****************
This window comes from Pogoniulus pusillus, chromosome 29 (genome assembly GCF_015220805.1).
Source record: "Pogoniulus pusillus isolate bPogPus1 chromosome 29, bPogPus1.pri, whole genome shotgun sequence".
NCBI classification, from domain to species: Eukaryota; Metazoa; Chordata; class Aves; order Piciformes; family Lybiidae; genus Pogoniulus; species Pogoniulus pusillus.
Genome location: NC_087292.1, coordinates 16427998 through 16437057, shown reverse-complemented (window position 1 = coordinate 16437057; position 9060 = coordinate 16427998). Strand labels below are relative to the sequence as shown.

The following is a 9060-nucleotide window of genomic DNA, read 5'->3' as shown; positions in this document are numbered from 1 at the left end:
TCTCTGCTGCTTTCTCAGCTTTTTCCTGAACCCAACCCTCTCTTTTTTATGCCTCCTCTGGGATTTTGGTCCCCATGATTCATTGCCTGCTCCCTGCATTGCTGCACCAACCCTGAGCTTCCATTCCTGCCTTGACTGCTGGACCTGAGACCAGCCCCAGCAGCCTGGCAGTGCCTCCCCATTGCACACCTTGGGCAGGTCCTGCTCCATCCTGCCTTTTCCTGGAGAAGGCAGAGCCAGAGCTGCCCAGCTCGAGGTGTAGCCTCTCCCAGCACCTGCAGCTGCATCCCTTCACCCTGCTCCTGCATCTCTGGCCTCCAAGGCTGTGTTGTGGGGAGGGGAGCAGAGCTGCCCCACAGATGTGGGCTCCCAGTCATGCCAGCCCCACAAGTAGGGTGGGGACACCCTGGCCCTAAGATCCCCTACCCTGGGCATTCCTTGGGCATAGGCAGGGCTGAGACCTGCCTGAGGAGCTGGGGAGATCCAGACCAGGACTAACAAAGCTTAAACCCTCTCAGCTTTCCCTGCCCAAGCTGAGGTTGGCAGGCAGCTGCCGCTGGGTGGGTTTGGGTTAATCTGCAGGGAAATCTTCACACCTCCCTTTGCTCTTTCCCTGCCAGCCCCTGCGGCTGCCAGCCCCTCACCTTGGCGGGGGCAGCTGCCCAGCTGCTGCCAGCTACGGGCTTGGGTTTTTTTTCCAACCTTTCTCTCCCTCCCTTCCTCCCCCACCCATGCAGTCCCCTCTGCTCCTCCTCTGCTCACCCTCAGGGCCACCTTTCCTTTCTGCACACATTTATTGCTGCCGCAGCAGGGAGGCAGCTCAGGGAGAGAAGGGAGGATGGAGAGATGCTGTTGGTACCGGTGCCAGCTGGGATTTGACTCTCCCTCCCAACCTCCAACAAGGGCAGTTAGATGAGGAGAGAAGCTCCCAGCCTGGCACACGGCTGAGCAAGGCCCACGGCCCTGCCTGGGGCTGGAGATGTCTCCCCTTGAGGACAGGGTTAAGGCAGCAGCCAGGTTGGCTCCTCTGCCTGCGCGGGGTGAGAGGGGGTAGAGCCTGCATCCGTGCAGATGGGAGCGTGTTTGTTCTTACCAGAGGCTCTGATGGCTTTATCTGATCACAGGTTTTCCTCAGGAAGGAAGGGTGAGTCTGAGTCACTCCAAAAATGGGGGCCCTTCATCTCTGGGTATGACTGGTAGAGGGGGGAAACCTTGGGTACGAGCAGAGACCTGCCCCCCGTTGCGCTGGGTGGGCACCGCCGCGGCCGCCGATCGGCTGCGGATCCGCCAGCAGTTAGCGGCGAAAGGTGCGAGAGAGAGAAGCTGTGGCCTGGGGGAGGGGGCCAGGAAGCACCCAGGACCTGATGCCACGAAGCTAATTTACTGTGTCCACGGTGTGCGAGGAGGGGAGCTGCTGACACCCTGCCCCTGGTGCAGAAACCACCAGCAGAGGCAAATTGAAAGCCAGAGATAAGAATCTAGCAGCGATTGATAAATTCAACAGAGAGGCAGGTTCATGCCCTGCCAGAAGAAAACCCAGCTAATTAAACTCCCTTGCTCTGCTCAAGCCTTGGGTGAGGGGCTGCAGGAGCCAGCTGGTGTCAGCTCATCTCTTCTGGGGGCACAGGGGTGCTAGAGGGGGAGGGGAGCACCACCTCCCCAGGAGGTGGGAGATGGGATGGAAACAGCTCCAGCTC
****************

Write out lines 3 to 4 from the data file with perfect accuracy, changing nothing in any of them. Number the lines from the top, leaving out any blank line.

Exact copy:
NCBI classification, from domain to species: Eukaryota; Metazoa; Chordata; class Aves; order Piciformes; family Lybiidae; genus Pogoniulus; species Pogoniulus pusillus.
Genome location: NC_087292.1, coordinates 16427998 through 16437057, shown reverse-complemented (window position 1 = coordinate 16437057; position 9060 = coordinate 16427998). Strand labels below are relative to the sequence as shown.